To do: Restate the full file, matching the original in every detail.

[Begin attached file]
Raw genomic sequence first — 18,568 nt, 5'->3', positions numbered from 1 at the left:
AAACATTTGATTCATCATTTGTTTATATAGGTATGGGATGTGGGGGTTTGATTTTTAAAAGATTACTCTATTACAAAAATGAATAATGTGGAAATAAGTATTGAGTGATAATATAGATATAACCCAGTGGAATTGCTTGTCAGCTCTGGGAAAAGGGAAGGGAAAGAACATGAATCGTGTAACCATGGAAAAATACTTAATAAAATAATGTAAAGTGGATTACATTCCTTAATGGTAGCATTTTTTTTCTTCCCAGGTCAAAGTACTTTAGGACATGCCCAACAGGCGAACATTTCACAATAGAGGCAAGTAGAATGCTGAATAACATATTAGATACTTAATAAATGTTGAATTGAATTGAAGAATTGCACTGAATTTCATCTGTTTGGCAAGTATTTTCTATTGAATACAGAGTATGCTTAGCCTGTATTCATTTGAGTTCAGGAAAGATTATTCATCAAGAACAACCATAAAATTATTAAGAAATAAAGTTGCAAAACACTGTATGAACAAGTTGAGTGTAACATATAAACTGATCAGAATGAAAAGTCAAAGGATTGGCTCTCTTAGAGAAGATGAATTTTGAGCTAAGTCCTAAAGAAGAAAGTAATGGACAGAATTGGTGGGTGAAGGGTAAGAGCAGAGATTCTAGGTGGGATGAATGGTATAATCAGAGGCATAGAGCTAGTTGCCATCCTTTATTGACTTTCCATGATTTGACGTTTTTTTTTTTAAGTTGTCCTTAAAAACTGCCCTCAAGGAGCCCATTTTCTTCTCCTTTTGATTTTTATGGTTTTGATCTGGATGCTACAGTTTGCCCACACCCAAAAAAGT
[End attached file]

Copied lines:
Raw genomic sequence first — 18,568 nt, 5'->3', positions numbered from 1 at the left:
AAACATTTGATTCATCATTTGTTTATATAGGTATGGGATGTGGGGGTTTGATTTTTAAAAGATTACTCTATTACAAAAATGAATAATGTGGAAATAAGTATTGAGTGATAATATAGATATAACCCAGTGGAATTGCTTGTCAGCTCTGGGAAAAGGGAAGGGAAAGAACATGAATCGTGTAACCATGGAAAAATACTTAATAAAATAATGTAAAGTGGATTACATTCCTTAATGGTAGCATTTTTTTTCTTCCCAGGTCAAAGTACTTTAGGACATGCCCAACAGGCGAACATTTCACAATAGAGGCAAGTAGAATGCTGAATAACATATTAGATACTTAATAAATGTTGAATTGAATTGAAGAATTGCACTGAATTTCATCTGTTTGGCAAGTATTTTCTATTGAATACAGAGTATGCTTAGCCTGTATTCATTTGAGTTCAGGAAAGATTATTCATCAAGAACAACCATAAAATTATTAAGAAATAAAGTTGCAAAACACTGTATGAACAAGTTGAGTGTAACATATAAACTGATCAGAATGAAAAGTCAAAGGATTGGCTCTCTTAGAGAAGATGAATTTTGAGCTAAGTCCTAAAGAAGAAAGTAATGGACAGAATTGGTGGGTGAAGGGTAAGAGCAGAGATTCTAGGTGGGATGAATGGTATAATCAGAGGCATAGAGCTAGTTGCCATCCTTTATTGACTTTCCATGATTTGACGTTTTTTTTTTTAAGTTGTCCTTAAAAACTGCCCTCAAGGAGCCCATTTTCTTCTCCTTTTGATTTTTATGGTTTTGATCTGGATGCTACAGTTTGCCCACACCCAAAAAAGT